[Sca-cooks] Pomegranate Preservation

wheezul at canby.com wheezul at canby.com
Wed Feb 24 09:48:08 PST 2010

>> Which reminds me- there's a recipe for something called 'Strawbereye'
> in... I think it was Curye on Inglische. Anyway, it is basically a
> strawberry pudding, but it also calls for pomegranate seeds to be
> 'strewn abouten'. Oookaaay... but strawberries and pomegranates aren't
> in season at the same time, are they? How did they do this?
> 'Lainie

Hi 'Lainie,

I'm so new on this list that I am skerit to post, but I think I may have
something to add.

I've volunteered to teach at An Tir's Culinary Symposium next November and
took on the task of translating the Wecker cookbook - the first printed
cookbook written by a woman.  I've been posting stuff on my LJ but have
such a steep learning curve that I have a lot of reading to do to even
hang with this august crowd here :)

Howsomever, there are two instances of pomegranate preservation I have
found in my small stash of 15th and 16th century materials so far.  One is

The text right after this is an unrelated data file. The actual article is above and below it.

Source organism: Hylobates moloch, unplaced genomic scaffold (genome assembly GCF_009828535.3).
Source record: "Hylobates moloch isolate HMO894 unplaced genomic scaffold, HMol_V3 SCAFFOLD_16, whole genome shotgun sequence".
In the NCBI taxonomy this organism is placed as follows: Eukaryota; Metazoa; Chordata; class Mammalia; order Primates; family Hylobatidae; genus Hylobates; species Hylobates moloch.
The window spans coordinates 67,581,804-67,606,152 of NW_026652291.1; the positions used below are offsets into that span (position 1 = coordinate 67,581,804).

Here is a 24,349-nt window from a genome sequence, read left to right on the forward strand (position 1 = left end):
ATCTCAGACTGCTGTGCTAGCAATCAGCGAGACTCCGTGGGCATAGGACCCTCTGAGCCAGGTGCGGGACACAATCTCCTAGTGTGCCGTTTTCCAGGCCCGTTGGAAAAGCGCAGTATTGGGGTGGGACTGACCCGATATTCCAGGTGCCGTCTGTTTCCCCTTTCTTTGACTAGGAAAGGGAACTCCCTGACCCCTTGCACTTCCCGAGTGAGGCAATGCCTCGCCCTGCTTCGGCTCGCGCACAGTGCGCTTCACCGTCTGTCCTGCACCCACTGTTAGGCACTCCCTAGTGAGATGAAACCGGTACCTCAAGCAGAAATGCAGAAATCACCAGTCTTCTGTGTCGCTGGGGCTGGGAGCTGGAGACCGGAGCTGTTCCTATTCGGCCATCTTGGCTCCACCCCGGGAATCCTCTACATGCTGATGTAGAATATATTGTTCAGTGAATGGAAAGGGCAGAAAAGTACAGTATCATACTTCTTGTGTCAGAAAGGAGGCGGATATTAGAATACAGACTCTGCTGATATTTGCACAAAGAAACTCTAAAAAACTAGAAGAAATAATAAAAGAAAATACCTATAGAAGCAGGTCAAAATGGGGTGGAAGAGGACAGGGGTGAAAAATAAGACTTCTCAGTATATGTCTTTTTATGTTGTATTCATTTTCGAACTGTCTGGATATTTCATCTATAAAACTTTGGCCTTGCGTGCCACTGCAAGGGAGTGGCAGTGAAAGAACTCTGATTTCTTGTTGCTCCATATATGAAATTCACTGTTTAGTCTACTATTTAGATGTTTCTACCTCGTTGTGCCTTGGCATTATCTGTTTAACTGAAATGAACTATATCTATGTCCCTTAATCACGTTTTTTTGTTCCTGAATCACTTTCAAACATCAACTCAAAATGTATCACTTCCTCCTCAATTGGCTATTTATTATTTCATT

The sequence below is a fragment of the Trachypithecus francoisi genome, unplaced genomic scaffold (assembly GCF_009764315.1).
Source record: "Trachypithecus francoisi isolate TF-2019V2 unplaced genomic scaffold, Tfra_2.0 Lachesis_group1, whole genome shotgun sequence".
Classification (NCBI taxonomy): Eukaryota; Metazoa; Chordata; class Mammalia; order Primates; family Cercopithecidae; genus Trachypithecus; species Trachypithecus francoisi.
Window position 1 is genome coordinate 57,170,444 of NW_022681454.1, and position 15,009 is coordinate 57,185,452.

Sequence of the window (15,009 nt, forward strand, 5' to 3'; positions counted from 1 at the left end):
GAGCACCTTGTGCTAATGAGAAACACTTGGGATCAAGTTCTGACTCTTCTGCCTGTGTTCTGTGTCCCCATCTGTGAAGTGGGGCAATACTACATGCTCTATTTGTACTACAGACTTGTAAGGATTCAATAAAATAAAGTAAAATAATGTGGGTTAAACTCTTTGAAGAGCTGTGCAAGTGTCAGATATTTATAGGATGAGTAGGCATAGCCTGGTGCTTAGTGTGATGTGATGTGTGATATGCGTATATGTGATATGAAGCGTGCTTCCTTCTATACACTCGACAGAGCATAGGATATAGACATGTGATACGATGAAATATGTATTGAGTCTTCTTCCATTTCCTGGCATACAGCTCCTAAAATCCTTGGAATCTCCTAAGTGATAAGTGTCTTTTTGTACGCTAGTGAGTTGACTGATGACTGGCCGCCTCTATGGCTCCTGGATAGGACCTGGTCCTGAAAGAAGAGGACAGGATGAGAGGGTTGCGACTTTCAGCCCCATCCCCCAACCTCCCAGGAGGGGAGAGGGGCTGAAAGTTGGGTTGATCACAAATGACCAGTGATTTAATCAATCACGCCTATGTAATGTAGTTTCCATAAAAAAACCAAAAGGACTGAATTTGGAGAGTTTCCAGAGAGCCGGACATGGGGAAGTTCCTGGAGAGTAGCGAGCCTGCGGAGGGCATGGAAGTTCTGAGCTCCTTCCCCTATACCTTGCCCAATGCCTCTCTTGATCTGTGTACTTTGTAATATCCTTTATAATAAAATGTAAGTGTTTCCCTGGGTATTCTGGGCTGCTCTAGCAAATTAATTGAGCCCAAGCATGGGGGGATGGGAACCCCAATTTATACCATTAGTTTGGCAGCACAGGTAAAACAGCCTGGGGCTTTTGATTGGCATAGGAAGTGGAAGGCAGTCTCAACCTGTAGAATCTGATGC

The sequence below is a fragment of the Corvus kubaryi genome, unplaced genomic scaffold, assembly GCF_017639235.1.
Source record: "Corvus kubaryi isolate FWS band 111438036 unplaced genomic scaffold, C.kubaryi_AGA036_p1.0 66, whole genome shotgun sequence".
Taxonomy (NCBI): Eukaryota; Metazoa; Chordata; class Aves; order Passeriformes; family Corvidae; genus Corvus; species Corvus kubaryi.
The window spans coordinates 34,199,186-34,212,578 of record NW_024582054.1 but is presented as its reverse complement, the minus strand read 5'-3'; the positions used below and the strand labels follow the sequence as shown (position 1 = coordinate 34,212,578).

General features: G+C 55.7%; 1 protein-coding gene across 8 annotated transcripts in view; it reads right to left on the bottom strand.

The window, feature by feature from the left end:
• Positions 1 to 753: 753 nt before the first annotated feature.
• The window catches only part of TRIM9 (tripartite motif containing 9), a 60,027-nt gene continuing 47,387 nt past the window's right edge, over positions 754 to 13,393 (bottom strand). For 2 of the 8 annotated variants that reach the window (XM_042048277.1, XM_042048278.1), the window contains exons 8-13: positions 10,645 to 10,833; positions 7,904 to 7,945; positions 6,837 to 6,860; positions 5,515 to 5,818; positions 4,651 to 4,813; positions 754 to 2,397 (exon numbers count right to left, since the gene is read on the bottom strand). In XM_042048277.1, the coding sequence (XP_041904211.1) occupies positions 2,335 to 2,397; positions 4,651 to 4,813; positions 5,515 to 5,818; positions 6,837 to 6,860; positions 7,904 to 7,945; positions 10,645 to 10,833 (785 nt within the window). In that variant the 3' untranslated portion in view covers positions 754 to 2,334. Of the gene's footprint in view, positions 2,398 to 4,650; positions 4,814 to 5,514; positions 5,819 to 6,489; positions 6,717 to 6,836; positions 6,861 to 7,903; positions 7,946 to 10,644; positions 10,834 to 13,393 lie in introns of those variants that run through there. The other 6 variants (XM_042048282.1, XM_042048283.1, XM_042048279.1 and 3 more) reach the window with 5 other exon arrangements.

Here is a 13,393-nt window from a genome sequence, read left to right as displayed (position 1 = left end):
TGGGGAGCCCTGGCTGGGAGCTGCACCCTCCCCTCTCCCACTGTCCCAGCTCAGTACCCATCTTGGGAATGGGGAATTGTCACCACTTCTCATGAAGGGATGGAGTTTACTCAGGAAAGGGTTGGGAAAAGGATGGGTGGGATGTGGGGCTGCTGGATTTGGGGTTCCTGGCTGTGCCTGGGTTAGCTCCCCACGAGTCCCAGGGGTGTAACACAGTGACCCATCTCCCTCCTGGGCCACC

in the Staindl cookbook which tells how to candy pomegranate rinds and use
them as pomegranate substitute.

The Wecker cookbook has extensive instructions for preserving pomegranates
up to a year.  The rinds are slit in an 8 piece star, leaving the insides
intact with the skin attached to the bottom so as not to disturb the
juice.  The are soaked in covered deep dish in a warm spot with water a
day and night, drained, refilled and then soak another day and night. 
They are then boiled until the skins fall off, which are set aside on a
clean cloth.  After this a boiled sugar syrup is made - one pound of
sugar, 5 quarter measures of the previously boiled water (and add more
water if you don't have enough) per 3 pomegranates, with the instructions
to skim the syrup so it remains clear as it boils.  The syrup is cooled
and then the pomegranates are added to sit covered in it for a day or two.
 When the syrup thickens (not sure if this means get evaporates or is
drawn in by the fruit) you reboil the syrup as above and let the
pomegranates sit in the syrup again.  In the third round of syrup making
the pomegranates are boiled in the syrup.  Anna says this make the
pomegranate clear so you can see the pips, and that it can be kept a whole
year - and they will stay nicest when kept covered [with liquid] so
fermentation can go to the top.  She writes that this preparation is
especially good for the ill with stomach upsets and for headaches.

As soon as I have the time, if you want, I'll post the whole thing on the
LJ with a line by line translation.  The recipe is on pages 134-135. 
Sounds a bit like pomegranate molasses maybe?

I wonder if all the color leaches into the syrup and this is why the title
says how to make a nice 'white' pomegranate.


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